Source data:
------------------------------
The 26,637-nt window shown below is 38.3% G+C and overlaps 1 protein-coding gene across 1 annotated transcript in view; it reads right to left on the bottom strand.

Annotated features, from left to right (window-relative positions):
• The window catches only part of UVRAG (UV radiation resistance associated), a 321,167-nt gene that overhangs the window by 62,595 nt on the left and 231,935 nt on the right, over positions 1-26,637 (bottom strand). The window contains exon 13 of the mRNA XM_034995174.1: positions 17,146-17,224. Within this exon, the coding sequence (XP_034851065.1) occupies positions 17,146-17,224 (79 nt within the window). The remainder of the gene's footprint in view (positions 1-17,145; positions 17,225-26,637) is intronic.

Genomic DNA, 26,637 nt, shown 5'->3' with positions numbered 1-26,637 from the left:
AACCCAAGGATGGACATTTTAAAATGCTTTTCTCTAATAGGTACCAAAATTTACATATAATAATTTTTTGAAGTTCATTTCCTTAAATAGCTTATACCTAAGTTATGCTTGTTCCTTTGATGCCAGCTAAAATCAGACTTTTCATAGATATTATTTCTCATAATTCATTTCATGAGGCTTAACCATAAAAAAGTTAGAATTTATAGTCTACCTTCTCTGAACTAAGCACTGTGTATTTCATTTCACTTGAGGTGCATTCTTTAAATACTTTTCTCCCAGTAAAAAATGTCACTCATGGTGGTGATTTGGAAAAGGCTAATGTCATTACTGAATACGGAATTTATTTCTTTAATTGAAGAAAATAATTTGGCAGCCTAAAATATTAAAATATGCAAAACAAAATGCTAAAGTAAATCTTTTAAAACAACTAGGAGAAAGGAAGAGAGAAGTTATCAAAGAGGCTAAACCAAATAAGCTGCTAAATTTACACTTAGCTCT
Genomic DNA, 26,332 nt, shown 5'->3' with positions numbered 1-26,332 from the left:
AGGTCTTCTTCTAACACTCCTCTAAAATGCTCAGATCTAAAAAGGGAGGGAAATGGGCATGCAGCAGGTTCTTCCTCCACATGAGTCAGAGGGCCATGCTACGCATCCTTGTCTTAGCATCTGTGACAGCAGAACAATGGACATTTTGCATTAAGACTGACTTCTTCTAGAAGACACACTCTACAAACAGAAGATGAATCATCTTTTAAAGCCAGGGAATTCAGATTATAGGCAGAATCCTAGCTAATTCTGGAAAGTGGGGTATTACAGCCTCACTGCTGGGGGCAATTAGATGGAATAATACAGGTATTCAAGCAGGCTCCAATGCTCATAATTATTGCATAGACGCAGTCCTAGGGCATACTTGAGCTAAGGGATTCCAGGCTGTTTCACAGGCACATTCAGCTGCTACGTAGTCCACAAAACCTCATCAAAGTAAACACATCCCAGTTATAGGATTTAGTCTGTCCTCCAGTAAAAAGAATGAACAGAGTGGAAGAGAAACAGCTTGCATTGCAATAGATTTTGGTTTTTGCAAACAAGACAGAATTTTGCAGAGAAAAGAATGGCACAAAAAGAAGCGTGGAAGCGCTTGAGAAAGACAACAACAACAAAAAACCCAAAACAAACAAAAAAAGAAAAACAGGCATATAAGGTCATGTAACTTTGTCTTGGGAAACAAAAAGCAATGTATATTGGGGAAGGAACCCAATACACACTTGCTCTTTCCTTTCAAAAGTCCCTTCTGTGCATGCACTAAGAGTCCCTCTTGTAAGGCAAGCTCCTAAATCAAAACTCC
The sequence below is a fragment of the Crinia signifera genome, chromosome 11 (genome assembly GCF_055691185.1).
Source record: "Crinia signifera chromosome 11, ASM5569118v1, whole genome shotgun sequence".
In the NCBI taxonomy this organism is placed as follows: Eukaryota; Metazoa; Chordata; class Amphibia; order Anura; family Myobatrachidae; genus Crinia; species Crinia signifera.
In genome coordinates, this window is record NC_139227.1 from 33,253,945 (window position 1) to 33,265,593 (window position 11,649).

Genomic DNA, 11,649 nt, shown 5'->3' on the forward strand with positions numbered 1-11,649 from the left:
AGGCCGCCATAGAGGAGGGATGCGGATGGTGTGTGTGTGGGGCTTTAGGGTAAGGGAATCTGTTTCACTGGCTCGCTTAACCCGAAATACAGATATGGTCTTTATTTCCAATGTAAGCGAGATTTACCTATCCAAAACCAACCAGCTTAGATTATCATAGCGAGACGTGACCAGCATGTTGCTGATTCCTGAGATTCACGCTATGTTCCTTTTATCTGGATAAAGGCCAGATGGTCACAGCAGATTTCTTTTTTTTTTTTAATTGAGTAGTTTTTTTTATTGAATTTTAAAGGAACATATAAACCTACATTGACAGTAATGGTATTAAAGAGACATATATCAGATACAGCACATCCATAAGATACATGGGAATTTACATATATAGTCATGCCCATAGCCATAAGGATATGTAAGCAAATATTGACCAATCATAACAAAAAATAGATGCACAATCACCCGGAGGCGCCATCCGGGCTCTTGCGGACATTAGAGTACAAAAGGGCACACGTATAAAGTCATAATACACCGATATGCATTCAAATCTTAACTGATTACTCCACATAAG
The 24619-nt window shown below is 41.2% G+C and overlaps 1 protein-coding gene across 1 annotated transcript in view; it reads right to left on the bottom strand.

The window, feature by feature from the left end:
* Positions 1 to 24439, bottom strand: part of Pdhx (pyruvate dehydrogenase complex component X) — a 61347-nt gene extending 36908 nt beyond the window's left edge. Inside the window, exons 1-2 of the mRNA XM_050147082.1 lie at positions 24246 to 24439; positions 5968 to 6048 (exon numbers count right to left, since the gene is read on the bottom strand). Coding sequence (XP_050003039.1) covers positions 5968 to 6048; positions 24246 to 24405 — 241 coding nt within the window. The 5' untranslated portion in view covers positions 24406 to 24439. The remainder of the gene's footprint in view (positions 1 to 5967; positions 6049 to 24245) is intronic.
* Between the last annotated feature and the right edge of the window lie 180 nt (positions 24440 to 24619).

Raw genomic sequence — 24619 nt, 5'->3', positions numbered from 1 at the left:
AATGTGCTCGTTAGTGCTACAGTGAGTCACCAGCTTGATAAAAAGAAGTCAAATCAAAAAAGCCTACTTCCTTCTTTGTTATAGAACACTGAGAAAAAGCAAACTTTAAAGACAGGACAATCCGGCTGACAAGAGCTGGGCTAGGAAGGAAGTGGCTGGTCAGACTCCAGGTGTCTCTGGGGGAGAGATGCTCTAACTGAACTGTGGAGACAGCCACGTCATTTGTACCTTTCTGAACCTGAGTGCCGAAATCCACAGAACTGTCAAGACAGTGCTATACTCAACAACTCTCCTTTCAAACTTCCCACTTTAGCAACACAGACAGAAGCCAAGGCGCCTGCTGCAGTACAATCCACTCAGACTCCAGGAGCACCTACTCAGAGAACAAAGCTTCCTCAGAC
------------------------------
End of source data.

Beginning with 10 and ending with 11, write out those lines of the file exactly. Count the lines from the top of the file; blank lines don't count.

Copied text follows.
In the NCBI taxonomy this organism is placed as follows: Eukaryota; Metazoa; Chordata; class Amphibia; order Anura; family Myobatrachidae; genus Crinia; species Crinia signifera.
In genome coordinates, this window is record NC_139227.1 from 33,253,945 (window position 1) to 33,265,593 (window position 11,649).